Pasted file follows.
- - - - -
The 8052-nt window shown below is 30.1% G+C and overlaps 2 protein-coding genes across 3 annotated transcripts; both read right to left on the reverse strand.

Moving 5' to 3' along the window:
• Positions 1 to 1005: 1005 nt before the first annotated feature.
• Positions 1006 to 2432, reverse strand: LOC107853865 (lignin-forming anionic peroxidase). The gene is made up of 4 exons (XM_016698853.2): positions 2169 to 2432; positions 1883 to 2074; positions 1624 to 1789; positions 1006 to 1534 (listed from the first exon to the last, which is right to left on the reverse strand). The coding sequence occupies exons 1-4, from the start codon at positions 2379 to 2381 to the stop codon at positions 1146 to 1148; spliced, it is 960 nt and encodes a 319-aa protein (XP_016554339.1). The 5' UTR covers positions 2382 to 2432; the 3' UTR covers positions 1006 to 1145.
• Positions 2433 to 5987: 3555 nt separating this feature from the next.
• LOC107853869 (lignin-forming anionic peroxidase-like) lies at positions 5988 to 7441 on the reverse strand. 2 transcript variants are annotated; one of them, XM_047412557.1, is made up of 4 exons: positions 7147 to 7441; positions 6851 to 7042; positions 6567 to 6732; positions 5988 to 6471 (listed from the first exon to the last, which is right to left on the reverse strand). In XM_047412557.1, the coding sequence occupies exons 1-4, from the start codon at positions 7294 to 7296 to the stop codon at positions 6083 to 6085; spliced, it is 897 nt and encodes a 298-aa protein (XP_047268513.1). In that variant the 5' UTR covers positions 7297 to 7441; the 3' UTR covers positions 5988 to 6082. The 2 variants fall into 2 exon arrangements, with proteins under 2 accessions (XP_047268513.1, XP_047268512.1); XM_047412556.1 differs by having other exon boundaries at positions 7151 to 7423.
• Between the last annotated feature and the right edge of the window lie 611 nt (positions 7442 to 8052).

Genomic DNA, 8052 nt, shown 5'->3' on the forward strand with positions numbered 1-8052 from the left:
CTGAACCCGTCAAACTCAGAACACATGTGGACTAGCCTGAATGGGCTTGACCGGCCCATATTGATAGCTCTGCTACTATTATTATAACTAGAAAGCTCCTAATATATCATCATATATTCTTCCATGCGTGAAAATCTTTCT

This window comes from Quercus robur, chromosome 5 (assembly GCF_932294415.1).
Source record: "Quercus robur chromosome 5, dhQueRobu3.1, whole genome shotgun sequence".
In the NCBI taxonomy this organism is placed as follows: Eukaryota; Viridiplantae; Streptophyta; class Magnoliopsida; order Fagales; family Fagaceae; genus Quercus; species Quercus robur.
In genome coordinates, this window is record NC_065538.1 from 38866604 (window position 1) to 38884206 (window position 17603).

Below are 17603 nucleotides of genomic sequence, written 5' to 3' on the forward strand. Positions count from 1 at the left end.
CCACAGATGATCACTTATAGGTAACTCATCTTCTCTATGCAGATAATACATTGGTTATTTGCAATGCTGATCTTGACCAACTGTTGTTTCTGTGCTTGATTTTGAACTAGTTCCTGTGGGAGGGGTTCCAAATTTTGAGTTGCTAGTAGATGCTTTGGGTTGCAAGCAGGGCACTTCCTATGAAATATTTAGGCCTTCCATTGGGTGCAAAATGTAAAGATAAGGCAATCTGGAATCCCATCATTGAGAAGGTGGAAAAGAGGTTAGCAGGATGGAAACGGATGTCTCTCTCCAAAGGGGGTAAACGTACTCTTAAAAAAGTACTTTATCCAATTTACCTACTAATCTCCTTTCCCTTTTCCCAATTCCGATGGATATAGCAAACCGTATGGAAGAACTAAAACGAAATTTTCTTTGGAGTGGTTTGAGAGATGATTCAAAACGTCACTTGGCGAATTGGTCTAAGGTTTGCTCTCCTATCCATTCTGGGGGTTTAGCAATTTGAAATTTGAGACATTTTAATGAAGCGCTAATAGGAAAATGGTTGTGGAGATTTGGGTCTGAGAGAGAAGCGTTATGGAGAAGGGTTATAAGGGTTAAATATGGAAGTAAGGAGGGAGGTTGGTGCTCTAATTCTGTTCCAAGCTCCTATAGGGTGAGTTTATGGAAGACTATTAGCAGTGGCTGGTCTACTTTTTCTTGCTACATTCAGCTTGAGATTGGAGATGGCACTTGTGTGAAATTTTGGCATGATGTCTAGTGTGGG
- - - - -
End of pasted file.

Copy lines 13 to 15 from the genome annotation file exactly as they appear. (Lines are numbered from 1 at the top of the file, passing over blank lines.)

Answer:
In genome coordinates, this window is record NC_065538.1 from 38866604 (window position 1) to 38884206 (window position 17603).

Below are 17603 nucleotides of genomic sequence, written 5' to 3' on the forward strand. Positions count from 1 at the left end.
CCACAGATGATCACTTATAGGTAACTCATCTTCTCTATGCAGATAATACATTGGTTATTTGCAATGCTGATCTTGACCAACTGTTGTTTCTGTGCTTGATTTTGAACTAGTTCCTGTGGGAGGGGTTCCAAATTTTGAGTTGCTAGTAGATGCTTTGGGTTGCAAGCAGGGCACTTCCTATGAAATATTTAGGCCTTCCATTGGGTGCAAAATGTAAAGATAAGGCAATCTGGAATCCCATCATTGAGAAGGTGGAAAAGAGGTTAGCAGGATGGAAACGGATGTCTCTCTCCAAAGGGGGTAAACGTACTCTTAAAAAAGTACTTTATCCAATTTACCTACTAATCTCCTTTCCCTTTTCCCAATTCCGATGGATATAGCAAACCGTATGGAAGAACTAAAACGAAATTTTCTTTGGAGTGGTTTGAGAGATGATTCAAAACGTCACTTGGCGAATTGGTCTAAGGTTTGCTCTCCTATCCATTCTGGGGGTTTAGCAATTTGAAATTTGAGACATTTTAATGAAGCGCTAATAGGAAAATGGTTGTGGAGATTTGGGTCTGAGAGAGAAGCGTTATGGAGAAGGGTTATAAGGGTTAAATATGGAAGTAAGGAGGGAGGTTGGTGCTCTAATTCTGTTCCAAGCTCCTATAGGGTGAGTTTATGGAAGACTATTAGCAGTGGCTGGTCTACTTTTTCTTGCTACATTCAGCTTGAGATTGGAGATGGCACTTGTGTGAAATTTTGGCATGATGTCTAGTGTGGG